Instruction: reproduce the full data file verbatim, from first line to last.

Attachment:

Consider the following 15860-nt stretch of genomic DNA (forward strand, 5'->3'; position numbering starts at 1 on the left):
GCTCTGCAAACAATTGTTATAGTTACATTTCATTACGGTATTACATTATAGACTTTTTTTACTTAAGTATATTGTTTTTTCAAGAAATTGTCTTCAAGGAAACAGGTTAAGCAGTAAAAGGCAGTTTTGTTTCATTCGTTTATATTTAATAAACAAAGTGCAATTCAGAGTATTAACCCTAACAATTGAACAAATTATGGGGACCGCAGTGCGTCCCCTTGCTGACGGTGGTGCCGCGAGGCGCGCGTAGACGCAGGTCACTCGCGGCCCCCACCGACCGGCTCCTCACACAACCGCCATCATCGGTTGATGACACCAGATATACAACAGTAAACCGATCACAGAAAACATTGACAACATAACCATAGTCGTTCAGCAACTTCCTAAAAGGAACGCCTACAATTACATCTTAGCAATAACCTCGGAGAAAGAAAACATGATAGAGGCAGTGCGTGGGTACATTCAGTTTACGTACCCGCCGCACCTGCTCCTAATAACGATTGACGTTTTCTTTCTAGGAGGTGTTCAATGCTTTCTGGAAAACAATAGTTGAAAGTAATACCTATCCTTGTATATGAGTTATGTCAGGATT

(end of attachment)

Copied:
Consider the following 15860-nt stretch of genomic DNA (forward strand, 5'->3'; position numbering starts at 1 on the left):
GCTCTGCAAACAATTGTTATAGTTACATTTCATTACGGTATTACATTATAGACTTTTTTTACTTAAGTATATTGTTTTTTCAAGAAATTGTCTTCAAGGAAACAGGTTAAGCAGTAAAAGGCAGTTTTGTTTCATTCGTTTATATTTAATAAACAAAGTGCAATTCAGAGTATTAACCCTAACAATTGAACAAATTATGGGGACCGCAGTGCGTCCCCTTGCTGACGGTGGTGCCGCGAGGCGCGCGTAGACGCAGGTCACTCGCGGCCCCCACCGACCGGCTCCTCACACAACCGCCATCATCGGTTGATGACACCAGATATACAACAGTAAACCGATCACAGAAAACATTGACAACATAACCATAGTCGTTCAGCAACTTCCTAAAAGGAACGCCTACAATTACATCTTAGCAATAACCTCGGAGAAAGAAAACATGATAGAGGCAGTGCGTGGGTACATTCAGTTTACGTACCCGCCGCACCTGCTCCTAATAACGATTGACGTTTTCTTTCTAGGAGGTGTTCAATGCTTTCTGGAAAACAATAGTTGAAAGTAATACCTATCCTTGTATATGAGTTATGTCAGGATT